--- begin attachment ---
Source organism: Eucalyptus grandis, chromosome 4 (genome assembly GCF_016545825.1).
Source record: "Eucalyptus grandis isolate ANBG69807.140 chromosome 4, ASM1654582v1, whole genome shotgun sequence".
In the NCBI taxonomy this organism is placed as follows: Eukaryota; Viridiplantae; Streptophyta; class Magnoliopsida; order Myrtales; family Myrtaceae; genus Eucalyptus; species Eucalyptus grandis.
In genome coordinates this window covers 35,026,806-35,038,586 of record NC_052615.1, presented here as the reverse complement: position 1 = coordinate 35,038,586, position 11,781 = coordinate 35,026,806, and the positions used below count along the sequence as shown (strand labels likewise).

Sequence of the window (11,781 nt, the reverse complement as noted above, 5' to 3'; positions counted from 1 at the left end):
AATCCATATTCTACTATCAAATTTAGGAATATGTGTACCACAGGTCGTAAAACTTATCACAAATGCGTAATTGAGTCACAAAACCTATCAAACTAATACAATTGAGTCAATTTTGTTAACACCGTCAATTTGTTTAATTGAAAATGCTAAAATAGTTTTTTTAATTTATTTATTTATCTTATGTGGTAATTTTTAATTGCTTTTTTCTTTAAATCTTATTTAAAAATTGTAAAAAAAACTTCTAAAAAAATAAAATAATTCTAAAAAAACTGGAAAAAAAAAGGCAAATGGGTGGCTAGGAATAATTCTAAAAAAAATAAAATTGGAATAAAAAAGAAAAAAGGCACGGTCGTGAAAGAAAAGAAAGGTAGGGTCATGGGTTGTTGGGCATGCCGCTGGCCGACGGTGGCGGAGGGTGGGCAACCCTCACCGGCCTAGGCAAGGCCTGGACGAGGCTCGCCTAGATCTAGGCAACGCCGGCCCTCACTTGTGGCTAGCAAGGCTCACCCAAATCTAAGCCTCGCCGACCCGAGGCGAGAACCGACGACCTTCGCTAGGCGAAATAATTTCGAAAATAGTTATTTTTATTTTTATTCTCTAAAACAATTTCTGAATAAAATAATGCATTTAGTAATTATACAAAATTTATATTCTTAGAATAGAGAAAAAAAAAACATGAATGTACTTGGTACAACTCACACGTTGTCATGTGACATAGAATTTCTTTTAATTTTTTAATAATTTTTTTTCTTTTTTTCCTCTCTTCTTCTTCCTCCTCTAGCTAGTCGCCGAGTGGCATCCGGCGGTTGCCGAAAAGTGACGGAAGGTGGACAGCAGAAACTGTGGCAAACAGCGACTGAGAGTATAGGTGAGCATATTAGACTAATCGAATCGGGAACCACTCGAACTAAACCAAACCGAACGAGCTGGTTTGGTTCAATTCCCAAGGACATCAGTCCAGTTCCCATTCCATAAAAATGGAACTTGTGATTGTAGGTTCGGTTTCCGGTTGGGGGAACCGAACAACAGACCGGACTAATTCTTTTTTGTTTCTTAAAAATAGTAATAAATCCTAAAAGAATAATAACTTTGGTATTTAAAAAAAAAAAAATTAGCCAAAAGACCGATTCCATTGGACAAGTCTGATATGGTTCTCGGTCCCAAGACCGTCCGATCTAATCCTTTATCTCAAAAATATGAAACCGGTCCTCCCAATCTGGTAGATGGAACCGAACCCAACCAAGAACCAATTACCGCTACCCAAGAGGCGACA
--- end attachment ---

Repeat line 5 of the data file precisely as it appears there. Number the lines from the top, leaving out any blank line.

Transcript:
Sequence of the window (11,781 nt, the reverse complement as noted above, 5' to 3'; positions counted from 1 at the left end):